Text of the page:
Compulsive Eating Similar to Drug Addiction, Researchers Say

scale1We often use drug analogies in relation to food–claiming we’re “addicted” to our favorite snack, or joking about being “chocoholics.”  For some people, however, the addiction may be real. A new study from the Scripps Research Institute has shown that the molecular mechanism that causes drug addiction is the same mechanism that drives people to compulsively eat. In an animal study, researchers found that a rise in obesity coincided with a deteriorating chemical balance in the pleasure centers of the brain. The rats developed compulsive eating behavior as these areas of the brain became less responsive. The same neurological changes are thought to be involved in the development of drug addiction.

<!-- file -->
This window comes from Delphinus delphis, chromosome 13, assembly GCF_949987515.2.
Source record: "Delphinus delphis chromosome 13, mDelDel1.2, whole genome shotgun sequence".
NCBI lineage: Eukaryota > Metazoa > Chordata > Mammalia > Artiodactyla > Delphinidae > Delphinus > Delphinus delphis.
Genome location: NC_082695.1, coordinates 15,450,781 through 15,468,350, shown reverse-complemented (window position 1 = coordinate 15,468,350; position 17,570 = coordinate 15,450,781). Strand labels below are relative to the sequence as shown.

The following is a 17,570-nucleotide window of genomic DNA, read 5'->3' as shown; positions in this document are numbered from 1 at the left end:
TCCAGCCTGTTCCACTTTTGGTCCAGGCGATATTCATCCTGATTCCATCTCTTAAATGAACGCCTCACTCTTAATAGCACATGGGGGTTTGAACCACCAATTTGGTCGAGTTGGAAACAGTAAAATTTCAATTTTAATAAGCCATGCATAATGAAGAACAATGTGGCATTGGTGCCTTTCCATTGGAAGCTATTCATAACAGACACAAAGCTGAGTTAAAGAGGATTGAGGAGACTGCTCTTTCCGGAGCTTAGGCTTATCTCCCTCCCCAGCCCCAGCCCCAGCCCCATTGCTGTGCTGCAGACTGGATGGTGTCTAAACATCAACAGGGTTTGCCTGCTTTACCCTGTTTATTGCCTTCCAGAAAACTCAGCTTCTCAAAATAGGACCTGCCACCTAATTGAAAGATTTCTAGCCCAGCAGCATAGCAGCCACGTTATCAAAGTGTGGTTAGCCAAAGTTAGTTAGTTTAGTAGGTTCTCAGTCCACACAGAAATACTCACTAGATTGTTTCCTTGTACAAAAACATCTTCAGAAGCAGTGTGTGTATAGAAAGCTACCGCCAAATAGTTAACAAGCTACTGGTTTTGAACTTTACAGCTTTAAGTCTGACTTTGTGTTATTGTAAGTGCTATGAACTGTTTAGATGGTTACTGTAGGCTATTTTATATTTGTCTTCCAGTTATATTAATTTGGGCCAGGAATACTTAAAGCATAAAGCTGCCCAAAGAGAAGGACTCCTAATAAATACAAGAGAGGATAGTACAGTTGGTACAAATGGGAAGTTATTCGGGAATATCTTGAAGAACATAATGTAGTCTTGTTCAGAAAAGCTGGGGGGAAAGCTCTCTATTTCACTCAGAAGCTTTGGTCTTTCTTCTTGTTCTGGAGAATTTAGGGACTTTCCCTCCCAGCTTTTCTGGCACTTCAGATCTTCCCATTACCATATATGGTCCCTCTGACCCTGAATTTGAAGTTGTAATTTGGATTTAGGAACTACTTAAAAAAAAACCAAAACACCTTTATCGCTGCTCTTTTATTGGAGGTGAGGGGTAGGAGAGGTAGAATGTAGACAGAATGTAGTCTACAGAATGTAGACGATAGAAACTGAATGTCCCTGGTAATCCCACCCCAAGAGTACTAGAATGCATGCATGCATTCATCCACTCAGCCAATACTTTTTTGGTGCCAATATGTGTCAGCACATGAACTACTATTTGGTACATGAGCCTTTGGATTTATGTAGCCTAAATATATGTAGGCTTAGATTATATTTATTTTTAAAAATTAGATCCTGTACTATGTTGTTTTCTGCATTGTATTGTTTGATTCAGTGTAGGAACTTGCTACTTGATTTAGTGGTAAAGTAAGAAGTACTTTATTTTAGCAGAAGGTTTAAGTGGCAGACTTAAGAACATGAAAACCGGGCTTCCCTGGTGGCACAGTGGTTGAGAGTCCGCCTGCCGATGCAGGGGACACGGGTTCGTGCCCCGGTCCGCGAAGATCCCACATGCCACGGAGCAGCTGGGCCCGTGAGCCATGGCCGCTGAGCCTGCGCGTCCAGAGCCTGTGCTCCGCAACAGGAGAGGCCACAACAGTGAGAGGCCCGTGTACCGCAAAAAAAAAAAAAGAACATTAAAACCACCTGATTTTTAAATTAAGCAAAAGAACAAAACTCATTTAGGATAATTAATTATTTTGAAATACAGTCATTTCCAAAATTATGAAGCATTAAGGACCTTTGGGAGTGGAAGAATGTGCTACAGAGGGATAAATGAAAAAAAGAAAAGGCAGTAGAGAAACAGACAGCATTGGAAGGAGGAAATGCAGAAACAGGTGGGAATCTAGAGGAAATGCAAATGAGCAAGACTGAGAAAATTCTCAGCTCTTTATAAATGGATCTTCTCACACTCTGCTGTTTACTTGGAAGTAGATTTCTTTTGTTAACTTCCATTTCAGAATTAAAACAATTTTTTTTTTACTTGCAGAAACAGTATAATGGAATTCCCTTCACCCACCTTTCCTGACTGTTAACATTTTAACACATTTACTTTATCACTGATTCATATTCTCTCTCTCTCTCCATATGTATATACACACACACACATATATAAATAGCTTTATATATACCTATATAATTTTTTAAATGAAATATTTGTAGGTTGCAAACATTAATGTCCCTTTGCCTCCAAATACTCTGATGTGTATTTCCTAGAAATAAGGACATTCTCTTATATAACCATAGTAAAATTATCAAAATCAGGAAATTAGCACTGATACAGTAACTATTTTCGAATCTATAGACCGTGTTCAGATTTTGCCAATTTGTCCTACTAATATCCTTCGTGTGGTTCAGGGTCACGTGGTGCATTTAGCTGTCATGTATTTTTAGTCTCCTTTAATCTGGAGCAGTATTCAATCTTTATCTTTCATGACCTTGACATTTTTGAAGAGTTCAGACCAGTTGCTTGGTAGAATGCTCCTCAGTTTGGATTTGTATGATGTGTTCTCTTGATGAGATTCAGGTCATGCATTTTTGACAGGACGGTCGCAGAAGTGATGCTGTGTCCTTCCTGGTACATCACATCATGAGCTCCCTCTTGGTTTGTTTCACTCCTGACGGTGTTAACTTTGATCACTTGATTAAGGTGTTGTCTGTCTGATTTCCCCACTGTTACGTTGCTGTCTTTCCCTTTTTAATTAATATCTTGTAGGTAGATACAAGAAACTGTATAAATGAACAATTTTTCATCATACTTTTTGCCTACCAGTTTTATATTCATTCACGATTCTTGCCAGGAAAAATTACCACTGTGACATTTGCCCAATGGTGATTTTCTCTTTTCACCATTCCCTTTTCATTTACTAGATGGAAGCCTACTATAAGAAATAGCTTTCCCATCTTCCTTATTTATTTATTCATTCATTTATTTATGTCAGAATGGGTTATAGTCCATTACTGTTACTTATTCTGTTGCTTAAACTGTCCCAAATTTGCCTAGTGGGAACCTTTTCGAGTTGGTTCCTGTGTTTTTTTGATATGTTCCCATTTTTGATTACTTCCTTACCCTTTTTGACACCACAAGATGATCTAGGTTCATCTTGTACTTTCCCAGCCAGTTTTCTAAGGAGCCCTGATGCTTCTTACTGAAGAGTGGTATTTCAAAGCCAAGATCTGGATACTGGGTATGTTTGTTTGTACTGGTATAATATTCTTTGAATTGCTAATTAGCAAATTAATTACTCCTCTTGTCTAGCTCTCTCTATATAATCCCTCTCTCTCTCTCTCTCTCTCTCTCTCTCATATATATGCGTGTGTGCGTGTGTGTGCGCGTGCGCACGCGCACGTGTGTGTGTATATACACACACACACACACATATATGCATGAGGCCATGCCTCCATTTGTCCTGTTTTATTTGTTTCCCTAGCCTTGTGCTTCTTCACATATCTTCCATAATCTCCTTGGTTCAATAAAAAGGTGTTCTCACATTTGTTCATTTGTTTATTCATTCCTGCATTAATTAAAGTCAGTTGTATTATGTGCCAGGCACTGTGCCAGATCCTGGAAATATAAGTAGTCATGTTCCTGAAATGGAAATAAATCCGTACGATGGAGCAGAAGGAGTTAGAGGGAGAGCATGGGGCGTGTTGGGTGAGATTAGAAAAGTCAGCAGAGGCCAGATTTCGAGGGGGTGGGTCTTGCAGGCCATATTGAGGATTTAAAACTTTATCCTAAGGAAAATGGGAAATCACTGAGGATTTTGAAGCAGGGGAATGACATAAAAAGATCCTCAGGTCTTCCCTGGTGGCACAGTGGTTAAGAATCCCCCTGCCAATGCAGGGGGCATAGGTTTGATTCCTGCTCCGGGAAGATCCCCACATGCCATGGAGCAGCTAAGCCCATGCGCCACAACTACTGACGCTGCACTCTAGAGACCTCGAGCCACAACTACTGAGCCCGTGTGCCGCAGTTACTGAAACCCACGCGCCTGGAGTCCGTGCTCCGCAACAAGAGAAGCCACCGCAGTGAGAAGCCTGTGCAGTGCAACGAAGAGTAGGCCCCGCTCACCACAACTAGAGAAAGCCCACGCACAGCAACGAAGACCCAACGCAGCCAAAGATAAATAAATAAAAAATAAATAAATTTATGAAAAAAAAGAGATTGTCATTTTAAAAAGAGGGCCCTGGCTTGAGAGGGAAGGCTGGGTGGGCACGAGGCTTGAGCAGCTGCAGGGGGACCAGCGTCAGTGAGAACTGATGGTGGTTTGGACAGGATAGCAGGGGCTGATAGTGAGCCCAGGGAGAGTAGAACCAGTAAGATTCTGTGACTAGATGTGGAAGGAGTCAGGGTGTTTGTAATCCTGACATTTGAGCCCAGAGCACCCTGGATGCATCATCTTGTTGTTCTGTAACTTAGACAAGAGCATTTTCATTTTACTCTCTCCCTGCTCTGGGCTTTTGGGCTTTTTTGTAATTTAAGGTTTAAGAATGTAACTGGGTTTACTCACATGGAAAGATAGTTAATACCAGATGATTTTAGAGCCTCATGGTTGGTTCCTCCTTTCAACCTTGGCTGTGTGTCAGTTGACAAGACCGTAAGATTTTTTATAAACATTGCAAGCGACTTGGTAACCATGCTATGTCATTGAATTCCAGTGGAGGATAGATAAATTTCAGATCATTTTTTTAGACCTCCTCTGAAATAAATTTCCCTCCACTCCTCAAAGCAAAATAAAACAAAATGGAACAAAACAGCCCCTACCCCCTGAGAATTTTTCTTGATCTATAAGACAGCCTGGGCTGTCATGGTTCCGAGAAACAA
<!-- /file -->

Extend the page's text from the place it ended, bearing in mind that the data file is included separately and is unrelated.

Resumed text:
The findings may lead to a new approach to treating obesity. The obesity drug market has garnered quite a bit of interest in the past year, as three pharmaceutical companies are engaging in a high-profile race for FDA approval. Vivus announced Friday that an FDA panel will review its obesity drug Qnexa on July 15. The panel discussion could influence the FDA’s final decision on whether to approve Qnexa. The FDA is scheduled to make a decision in October. Qnexa is a formulation of the weight loss drug phentermine and the epilepsy drug topiramate. The combination is designed to reduce appetite while increasing the feeling of fullness. Qnexa is in a hot race with two other obesity drugs: Arena Pharmaceuticals’ lorcaserin and Orexigen Therapeutics’ Contrave. The FDA is expected to rule on lorcaserin in October. Orexigen plans to file for approval at the end of April, with a final decision expected in February 2011. Other companies in the obesity drug market include Amylin Pharmaceuticals, Novo Nordisk and NeuroSearch.

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